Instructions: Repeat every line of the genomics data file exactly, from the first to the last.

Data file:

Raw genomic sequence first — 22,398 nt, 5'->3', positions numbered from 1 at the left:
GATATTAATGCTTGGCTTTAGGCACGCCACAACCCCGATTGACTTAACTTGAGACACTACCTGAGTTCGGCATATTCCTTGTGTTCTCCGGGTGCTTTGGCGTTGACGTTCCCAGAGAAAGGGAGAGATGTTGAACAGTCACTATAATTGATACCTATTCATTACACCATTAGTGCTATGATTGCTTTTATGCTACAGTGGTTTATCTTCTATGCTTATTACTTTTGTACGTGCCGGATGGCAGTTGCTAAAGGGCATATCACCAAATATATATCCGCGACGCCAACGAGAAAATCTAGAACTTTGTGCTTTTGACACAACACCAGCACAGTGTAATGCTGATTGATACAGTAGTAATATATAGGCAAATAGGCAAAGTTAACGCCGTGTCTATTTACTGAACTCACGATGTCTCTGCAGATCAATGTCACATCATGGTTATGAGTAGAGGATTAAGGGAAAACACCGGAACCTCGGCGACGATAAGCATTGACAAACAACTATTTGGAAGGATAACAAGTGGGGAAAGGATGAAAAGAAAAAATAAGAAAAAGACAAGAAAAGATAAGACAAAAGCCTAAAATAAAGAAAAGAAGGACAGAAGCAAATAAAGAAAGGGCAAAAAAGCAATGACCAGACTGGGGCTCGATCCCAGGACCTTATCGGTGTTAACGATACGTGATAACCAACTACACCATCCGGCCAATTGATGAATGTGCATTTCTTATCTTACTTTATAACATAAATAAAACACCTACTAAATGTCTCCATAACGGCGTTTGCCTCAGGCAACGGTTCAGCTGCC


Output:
Raw genomic sequence first — 22,398 nt, 5'->3', positions numbered from 1 at the left:
GATATTAATGCTTGGCTTTAGGCACGCCACAACCCCGATTGACTTAACTTGAGACACTACCTGAGTTCGGCATATTCCTTGTGTTCTCCGGGTGCTTTGGCGTTGACGTTCCCAGAGAAAGGGAGAGATGTTGAACAGTCACTATAATTGATACCTATTCATTACACCATTAGTGCTATGATTGCTTTTATGCTACAGTGGTTTATCTTCTATGCTTATTACTTTTGTACGTGCCGGATGGCAGTTGCTAAAGGGCATATCACCAAATATATATCCGCGACGCCAACGAGAAAATCTAGAACTTTGTGCTTTTGACACAACACCAGCACAGTGTAATGCTGATTGATACAGTAGTAATATATAGGCAAATAGGCAAAGTTAACGCCGTGTCTATTTACTGAACTCACGATGTCTCTGCAGATCAATGTCACATCATGGTTATGAGTAGAGGATTAAGGGAAAACACCGGAACCTCGGCGACGATAAGCATTGACAAACAACTATTTGGAAGGATAACAAGTGGGGAAAGGATGAAAAGAAAAAATAAGAAAAAGACAAGAAAAGATAAGACAAAAGCCTAAAATAAAGAAAAGAAGGACAGAAGCAAATAAAGAAAGGGCAAAAAAGCAATGACCAGACTGGGGCTCGATCCCAGGACCTTATCGGTGTTAACGATACGTGATAACCAACTACACCATCCGGCCAATTGATGAATGTGCATTTCTTATCTTACTTTATAACATAAATAAAACACCTACTAAATGTCTCCATAACGGCGTTTGCCTCAGGCAACGGTTCAGCTGCC